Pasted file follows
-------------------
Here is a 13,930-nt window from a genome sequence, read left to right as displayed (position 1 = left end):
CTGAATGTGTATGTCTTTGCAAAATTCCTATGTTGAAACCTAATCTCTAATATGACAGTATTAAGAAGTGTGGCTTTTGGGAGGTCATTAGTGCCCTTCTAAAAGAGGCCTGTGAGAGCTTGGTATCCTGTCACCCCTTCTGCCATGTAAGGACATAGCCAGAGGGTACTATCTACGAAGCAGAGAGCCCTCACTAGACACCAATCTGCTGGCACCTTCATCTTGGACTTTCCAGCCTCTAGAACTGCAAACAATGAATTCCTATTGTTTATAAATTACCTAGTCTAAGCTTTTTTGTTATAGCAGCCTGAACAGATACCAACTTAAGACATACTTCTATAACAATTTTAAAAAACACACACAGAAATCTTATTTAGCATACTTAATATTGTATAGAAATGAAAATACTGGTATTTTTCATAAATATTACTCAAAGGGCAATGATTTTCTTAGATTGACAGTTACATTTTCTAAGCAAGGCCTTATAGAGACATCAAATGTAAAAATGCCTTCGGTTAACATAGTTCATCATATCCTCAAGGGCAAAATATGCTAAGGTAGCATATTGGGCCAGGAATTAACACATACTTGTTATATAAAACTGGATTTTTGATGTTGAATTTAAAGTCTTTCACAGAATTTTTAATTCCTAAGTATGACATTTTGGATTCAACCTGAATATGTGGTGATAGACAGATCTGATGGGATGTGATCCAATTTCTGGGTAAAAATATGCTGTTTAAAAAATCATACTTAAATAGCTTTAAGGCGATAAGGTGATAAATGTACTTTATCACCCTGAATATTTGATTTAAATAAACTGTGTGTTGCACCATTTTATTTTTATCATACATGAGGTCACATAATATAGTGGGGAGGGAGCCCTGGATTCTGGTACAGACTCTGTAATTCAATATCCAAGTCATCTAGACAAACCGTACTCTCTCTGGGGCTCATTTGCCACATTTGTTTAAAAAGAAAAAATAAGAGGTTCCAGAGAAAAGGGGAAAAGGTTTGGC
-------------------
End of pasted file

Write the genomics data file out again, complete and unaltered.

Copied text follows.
Here is a 13,930-nt window from a genome sequence, read left to right as displayed (position 1 = left end):
CTGAATGTGTATGTCTTTGCAAAATTCCTATGTTGAAACCTAATCTCTAATATGACAGTATTAAGAAGTGTGGCTTTTGGGAGGTCATTAGTGCCCTTCTAAAAGAGGCCTGTGAGAGCTTGGTATCCTGTCACCCCTTCTGCCATGTAAGGACATAGCCAGAGGGTACTATCTACGAAGCAGAGAGCCCTCACTAGACACCAATCTGCTGGCACCTTCATCTTGGACTTTCCAGCCTCTAGAACTGCAAACAATGAATTCCTATTGTTTATAAATTACCTAGTCTAAGCTTTTTTGTTATAGCAGCCTGAACAGATACCAACTTAAGACATACTTCTATAACAATTTTAAAAAACACACACAGAAATCTTATTTAGCATACTTAATATTGTATAGAAATGAAAATACTGGTATTTTTCATAAATATTACTCAAAGGGCAATGATTTTCTTAGATTGACAGTTACATTTTCTAAGCAAGGCCTTATAGAGACATCAAATGTAAAAATGCCTTCGGTTAACATAGTTCATCATATCCTCAAGGGCAAAATATGCTAAGGTAGCATATTGGGCCAGGAATTAACACATACTTGTTATATAAAACTGGATTTTTGATGTTGAATTTAAAGTCTTTCACAGAATTTTTAATTCCTAAGTATGACATTTTGGATTCAACCTGAATATGTGGTGATAGACAGATCTGATGGGATGTGATCCAATTTCTGGGTAAAAATATGCTGTTTAAAAAATCATACTTAAATAGCTTTAAGGCGATAAGGTGATAAATGTACTTTATCACCCTGAATATTTGATTTAAATAAACTGTGTGTTGCACCATTTTATTTTTATCATACATGAGGTCACATAATATAGTGGGGAGGGAGCCCTGGATTCTGGTACAGACTCTGTAATTCAATATCCAAGTCATCTAGACAAACCGTACTCTCTCTGGGGCTCATTTGCCACATTTGTTTAAAAAGAAAAAATAAGAGGTTCCAGAGAAAAGGGGAAAAGGTTTGGC